And this is exactly the way Gary builds a holster. Earlier this week I received my Max Con V for my Springfield XD-45. I can put the gun into the holster and it "snaps" into position.....I really like that. I turned the holster upside down and shook it and the gun stayed in the holster. When I put the holster and gun on it only takes a small tug on the grip to cleanly clear leather. I had it on at the office Thursday and one of my trainees was driving out of the parking lot without his DL that he had left at check-in. I took off in a flat out run for about 40 yards to catch him. He stopped and I handed it to him and went looking for oxygen, but the gun never came loose.
Originally Posted by Gary Brommeland
The only thing needed for evil to exist is for good men to stand by and do nothing!!!
August 19th, 2006 11:00 PM
When I go on my morning run I carry my Glock 30 in a Galco USA-IWB leather holster, absolutely no problems.
I've also ran with my H&K in my Predator Kydex SO-2 IWB with no problems.
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August 20th, 2006 12:09 AM
Well, I wasn't running, but when I was down in NOLA last year, I got into an altercation that had me flip almost 180 degrees upside down. My pistol was held in a Fobus holster. Even with all the thrashing about that both I and my "victim" were doing, it didn't leave the holster, until I pulled it out and put it to the guys head. Of course, that's when the thrashing stopped too.
August 20th, 2006 12:26 AM
Your gun SHOULD stay in your holster. BUT....never trust it to. Like Gary said....OWB's retention are leather molding only and IWB's are a split of molding and belt pressure.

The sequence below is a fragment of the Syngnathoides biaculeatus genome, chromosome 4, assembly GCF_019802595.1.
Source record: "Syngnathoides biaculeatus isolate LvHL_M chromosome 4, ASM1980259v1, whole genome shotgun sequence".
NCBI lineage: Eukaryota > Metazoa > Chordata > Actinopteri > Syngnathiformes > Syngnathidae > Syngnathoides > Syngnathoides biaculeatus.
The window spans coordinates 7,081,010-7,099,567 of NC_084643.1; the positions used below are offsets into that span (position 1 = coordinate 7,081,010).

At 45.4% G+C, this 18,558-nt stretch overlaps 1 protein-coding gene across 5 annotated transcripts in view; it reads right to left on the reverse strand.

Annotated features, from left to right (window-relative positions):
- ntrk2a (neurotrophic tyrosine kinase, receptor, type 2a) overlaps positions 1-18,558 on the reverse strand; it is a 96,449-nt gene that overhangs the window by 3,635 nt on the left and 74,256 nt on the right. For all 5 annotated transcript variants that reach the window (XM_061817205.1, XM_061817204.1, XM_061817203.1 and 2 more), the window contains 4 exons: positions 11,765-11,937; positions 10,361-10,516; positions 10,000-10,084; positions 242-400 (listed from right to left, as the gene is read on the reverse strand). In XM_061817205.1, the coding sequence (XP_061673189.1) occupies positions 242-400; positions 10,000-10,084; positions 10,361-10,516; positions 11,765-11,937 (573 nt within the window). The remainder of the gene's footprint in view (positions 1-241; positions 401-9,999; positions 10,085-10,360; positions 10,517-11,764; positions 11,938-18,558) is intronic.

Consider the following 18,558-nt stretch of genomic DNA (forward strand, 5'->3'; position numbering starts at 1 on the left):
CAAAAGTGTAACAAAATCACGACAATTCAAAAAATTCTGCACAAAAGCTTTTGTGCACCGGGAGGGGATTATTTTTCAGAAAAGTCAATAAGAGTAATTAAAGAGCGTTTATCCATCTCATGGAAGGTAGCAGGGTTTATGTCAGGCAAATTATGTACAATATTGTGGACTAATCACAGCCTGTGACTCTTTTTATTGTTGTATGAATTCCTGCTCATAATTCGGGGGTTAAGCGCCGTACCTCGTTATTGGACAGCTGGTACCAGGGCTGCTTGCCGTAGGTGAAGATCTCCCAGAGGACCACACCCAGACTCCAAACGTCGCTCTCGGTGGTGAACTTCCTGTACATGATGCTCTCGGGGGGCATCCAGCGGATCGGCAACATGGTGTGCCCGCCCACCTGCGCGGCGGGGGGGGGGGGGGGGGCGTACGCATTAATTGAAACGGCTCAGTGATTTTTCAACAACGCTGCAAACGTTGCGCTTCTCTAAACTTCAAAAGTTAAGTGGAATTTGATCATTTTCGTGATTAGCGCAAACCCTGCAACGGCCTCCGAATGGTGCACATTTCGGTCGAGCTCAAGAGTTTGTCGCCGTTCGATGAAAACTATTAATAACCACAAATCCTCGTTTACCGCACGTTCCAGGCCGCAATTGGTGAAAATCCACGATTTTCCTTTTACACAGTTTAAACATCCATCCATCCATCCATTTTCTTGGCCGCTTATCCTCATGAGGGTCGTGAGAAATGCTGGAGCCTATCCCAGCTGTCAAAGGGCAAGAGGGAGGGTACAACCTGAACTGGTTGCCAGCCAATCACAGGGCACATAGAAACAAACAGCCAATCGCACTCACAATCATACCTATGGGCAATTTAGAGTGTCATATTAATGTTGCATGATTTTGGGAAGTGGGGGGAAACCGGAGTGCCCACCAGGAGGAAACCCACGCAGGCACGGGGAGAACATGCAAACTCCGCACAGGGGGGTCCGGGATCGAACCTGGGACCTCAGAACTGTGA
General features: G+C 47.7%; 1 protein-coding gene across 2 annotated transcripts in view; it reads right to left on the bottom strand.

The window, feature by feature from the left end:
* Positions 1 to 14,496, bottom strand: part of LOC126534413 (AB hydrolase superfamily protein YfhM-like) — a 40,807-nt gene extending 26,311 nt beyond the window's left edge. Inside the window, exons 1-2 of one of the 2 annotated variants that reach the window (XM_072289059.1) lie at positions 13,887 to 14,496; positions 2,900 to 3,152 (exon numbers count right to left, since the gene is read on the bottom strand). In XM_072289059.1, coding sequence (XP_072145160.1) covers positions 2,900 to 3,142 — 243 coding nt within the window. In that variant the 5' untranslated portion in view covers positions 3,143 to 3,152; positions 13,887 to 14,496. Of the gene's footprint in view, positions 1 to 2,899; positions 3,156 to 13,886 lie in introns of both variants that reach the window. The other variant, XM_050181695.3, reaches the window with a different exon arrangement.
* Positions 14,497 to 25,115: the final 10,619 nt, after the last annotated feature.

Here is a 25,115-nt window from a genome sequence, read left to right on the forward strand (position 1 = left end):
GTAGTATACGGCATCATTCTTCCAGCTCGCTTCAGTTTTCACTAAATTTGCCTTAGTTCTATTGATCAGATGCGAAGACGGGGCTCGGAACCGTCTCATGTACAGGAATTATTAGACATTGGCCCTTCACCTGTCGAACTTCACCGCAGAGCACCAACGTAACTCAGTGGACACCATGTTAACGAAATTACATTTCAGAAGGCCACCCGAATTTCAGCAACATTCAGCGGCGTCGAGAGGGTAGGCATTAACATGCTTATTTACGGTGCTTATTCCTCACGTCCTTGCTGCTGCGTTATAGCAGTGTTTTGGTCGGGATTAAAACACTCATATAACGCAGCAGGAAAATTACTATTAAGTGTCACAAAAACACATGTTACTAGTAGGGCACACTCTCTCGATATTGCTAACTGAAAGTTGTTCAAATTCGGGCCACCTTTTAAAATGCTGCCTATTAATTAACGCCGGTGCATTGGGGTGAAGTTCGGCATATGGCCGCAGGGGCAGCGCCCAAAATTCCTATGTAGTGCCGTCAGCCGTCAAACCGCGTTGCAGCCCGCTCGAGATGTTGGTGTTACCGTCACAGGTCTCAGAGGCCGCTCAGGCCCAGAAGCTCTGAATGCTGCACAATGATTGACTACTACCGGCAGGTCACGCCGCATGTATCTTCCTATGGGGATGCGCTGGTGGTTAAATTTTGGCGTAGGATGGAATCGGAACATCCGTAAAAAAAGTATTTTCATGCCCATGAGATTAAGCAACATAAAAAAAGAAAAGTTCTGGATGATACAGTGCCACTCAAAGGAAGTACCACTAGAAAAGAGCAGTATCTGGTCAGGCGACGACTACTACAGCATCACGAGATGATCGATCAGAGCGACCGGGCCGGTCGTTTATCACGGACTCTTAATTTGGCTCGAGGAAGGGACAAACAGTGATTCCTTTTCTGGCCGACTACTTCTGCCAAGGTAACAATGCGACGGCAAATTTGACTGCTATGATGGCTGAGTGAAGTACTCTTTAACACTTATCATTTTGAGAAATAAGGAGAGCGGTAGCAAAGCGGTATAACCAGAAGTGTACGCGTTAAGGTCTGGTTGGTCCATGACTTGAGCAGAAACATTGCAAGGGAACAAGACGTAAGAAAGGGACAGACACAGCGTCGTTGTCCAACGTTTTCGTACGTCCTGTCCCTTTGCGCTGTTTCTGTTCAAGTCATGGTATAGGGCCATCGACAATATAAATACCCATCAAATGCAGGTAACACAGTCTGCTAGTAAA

Every class Ive been too/master shooter Ive talked with all teach you to
COVER YOUR WEAPON if you are running. That means putting your hand over it to keep it in place...just in case.
If you choose not to decide, you still have made a choice..........Rush
August 20th, 2006 01:04 AM
never had problem myself, I've never notice any of my rigs flopping around while running. I use Galco and Don Hume
August 20th, 2006 01:39 AM
I use a Fobus holster for either of my carry guns (PT-111 or XD .40sc) and I have had to run on a few occasions (at least what passes for running for me after 12 knee operations) and I have not worried once about my gun hitting the dirt. The Fobus holds the gun very securely and since both are right side paddle holsters, they are very stable.
Some people do not like paddle holsters because they feel that the holster is likely to come up out of the pants with the gun when a draw attempt is made. I have never had this happen and I have practiced drawing from my holster so many times I couldn't begin to count. The holster does not move. And it holds the gun much more stable than a belt holster does.